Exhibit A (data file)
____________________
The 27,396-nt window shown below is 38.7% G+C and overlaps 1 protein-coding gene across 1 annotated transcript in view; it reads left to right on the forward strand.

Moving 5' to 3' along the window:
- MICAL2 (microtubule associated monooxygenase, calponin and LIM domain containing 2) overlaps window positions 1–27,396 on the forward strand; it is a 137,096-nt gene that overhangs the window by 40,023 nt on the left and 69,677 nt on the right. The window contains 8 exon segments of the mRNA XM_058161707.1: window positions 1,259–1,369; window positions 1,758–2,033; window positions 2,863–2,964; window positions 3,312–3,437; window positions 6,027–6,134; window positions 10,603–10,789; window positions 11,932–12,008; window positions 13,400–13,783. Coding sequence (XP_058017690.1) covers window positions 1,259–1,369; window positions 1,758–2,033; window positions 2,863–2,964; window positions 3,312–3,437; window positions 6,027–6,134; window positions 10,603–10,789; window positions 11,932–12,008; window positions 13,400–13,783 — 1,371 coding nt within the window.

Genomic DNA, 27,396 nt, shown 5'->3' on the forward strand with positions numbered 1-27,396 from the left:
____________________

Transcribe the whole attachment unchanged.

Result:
The 27,396-nt window shown below is 38.7% G+C and overlaps 1 protein-coding gene across 1 annotated transcript in view; it reads left to right on the forward strand.

Moving 5' to 3' along the window:
- MICAL2 (microtubule associated monooxygenase, calponin and LIM domain containing 2) overlaps window positions 1–27,396 on the forward strand; it is a 137,096-nt gene that overhangs the window by 40,023 nt on the left and 69,677 nt on the right. The window contains 8 exon segments of the mRNA XM_058161707.1: window positions 1,259–1,369; window positions 1,758–2,033; window positions 2,863–2,964; window positions 3,312–3,437; window positions 6,027–6,134; window positions 10,603–10,789; window positions 11,932–12,008; window positions 13,400–13,783. Coding sequence (XP_058017690.1) covers window positions 1,259–1,369; window positions 1,758–2,033; window positions 2,863–2,964; window positions 3,312–3,437; window positions 6,027–6,134; window positions 10,603–10,789; window positions 11,932–12,008; window positions 13,400–13,783 — 1,371 coding nt within the window.

Genomic DNA, 27,396 nt, shown 5'->3' on the forward strand with positions numbered 1-27,396 from the left: